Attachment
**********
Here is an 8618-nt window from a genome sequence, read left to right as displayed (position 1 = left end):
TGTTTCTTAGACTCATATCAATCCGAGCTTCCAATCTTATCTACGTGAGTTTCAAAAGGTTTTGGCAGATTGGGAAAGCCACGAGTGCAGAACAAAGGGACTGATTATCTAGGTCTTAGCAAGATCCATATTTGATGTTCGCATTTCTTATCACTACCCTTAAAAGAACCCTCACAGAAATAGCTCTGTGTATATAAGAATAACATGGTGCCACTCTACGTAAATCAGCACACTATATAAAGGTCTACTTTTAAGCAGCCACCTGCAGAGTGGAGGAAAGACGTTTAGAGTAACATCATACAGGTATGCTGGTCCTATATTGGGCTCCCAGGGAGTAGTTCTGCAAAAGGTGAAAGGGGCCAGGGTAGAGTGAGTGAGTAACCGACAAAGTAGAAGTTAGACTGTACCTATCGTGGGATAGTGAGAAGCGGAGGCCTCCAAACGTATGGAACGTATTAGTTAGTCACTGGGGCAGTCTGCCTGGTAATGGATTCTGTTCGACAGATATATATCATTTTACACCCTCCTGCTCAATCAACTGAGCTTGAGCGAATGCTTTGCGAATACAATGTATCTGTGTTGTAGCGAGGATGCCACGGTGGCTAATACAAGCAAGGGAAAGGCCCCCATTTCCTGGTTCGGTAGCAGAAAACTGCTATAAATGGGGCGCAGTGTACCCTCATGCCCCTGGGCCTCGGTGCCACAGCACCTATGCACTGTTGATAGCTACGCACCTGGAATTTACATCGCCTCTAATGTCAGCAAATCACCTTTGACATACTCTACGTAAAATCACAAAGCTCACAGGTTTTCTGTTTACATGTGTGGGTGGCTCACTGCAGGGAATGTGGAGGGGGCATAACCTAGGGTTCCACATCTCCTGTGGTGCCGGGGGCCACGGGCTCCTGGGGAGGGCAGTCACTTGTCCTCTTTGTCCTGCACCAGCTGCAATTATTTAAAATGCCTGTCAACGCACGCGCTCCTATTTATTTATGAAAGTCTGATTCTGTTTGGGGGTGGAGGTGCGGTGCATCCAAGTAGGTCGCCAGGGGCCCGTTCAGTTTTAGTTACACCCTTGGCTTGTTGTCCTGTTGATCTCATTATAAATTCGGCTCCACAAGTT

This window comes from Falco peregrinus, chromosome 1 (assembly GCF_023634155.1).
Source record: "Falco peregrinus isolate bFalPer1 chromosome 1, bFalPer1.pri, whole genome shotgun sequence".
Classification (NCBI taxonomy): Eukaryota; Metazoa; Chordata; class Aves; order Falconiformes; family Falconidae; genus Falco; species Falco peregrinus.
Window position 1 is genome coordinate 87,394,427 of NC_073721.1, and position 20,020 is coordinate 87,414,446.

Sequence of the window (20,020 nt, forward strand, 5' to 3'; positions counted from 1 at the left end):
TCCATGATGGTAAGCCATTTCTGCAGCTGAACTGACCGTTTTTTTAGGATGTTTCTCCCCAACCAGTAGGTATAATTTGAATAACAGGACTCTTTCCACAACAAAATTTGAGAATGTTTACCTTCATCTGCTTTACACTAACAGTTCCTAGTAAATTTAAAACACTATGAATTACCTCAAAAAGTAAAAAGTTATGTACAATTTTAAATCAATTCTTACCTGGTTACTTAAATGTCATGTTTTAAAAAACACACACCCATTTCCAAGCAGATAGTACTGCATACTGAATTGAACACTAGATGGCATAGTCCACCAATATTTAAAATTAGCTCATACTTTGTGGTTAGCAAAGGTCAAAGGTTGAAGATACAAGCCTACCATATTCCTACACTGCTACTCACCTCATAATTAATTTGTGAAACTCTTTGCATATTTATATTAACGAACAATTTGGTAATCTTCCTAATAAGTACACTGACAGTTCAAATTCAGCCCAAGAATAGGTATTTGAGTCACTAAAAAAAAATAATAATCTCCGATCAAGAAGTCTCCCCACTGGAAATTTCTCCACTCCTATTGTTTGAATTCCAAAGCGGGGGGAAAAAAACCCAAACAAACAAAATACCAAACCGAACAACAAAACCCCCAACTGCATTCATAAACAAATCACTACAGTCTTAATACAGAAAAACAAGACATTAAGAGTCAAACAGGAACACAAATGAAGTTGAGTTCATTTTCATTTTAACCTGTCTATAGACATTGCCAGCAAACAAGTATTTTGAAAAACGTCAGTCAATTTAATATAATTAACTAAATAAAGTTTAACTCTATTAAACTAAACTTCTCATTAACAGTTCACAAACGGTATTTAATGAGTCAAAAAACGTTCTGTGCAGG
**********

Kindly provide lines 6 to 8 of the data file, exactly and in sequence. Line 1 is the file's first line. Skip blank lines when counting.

Window position 1 is genome coordinate 87,394,427 of NC_073721.1, and position 20,020 is coordinate 87,414,446.

Sequence of the window (20,020 nt, forward strand, 5' to 3'; positions counted from 1 at the left end):
TCCATGATGGTAAGCCATTTCTGCAGCTGAACTGACCGTTTTTTTAGGATGTTTCTCCCCAACCAGTAGGTATAATTTGAATAACAGGACTCTTTCCACAACAAAATTTGAGAATGTTTACCTTCATCTGCTTTACACTAACAGTTCCTAGTAAATTTAAAACACTATGAATTACCTCAAAAAGTAAAAAGTTATGTACAATTTTAAATCAATTCTTACCTGGTTACTTAAATGTCATGTTTTAAAAAACACACACCCATTTCCAAGCAGATAGTACTGCATACTGAATTGAACACTAGATGGCATAGTCCACCAATATTTAAAATTAGCTCATACTTTGTGGTTAGCAAAGGTCAAAGGTTGAAGATACAAGCCTACCATATTCCTACACTGCTACTCACCTCATAATTAATTTGTGAAACTCTTTGCATATTTATATTAACGAACAATTTGGTAATCTTCCTAATAAGTACACTGACAGTTCAAATTCAGCCCAAGAATAGGTATTTGAGTCACTAAAAAAAAATAATAATCTCCGATCAAGAAGTCTCCCCACTGGAAATTTCTCCACTCCTATTGTTTGAATTCCAAAGCGGGGGGAAAAAAACCCAAACAAACAAAATACCAAACCGAACAACAAAACCCCCAACTGCATTCATAAACAAATCACTACAGTCTTAATACAGAAAAACAAGACATTAAGAGTCAAACAGGAACACAAATGAAGTTGAGTTCATTTTCATTTTAACCTGTCTATAGACATTGCCAGCAAACAAGTATTTTGAAAAACGTCAGTCAATTTAATATAATTAACTAAATAAAGTTTAACTCTATTAAACTAAACTTCTCATTAACAGTTCACAAACGGTATTTAATGAGTCAAAAAACGTTCTGTGCAGG